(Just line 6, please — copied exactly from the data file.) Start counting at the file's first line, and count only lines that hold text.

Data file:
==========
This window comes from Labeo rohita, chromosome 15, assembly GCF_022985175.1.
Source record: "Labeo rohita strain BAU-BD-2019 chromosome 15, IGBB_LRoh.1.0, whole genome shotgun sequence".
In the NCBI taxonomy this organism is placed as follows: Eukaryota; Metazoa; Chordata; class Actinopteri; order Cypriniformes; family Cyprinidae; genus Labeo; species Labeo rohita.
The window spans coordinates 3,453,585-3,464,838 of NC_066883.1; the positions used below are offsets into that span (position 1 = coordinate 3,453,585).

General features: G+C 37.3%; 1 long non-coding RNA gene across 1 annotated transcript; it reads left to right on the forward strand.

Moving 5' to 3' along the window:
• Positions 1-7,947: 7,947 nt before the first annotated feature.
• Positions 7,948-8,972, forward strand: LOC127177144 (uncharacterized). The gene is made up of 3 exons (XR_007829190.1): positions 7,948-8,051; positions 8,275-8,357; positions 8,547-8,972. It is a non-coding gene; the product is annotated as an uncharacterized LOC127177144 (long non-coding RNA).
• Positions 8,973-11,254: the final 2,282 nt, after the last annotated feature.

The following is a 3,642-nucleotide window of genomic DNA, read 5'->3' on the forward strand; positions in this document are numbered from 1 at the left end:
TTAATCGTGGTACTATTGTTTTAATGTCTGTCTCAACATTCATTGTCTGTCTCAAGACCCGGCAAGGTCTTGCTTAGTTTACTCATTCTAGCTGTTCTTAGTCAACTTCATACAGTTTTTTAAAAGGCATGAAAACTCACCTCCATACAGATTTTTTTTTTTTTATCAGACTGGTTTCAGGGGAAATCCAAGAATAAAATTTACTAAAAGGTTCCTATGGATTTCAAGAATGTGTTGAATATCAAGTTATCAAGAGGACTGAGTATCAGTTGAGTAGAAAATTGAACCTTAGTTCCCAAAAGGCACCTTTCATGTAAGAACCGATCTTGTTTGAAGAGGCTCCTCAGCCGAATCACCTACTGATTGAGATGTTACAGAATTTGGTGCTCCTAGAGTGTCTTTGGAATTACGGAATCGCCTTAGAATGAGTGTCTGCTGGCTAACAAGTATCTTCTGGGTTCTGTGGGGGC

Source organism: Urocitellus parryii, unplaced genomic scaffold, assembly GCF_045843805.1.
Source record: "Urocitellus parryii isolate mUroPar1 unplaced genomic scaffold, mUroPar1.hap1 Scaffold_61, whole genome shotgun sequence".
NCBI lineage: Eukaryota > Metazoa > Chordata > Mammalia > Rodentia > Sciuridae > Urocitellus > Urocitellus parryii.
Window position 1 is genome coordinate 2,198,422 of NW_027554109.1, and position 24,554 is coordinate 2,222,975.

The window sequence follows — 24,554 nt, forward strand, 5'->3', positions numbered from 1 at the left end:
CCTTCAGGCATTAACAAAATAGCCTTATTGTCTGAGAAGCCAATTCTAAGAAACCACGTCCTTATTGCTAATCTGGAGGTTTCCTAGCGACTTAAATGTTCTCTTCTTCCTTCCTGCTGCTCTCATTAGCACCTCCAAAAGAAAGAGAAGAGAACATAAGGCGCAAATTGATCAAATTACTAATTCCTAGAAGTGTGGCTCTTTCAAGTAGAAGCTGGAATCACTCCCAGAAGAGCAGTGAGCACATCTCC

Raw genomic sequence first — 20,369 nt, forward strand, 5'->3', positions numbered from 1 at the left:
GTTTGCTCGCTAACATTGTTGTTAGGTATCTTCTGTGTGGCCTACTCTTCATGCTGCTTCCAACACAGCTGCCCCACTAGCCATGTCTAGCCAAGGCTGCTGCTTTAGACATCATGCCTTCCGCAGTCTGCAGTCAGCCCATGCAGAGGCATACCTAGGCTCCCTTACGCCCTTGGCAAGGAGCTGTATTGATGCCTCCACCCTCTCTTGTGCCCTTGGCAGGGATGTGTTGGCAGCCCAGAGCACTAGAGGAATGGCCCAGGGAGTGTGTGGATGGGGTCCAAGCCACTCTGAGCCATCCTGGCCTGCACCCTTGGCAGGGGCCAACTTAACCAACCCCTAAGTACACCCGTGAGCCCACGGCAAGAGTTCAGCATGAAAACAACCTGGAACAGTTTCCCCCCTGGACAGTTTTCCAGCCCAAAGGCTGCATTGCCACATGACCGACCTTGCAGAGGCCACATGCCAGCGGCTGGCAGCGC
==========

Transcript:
Moving 5' to 3' along the window: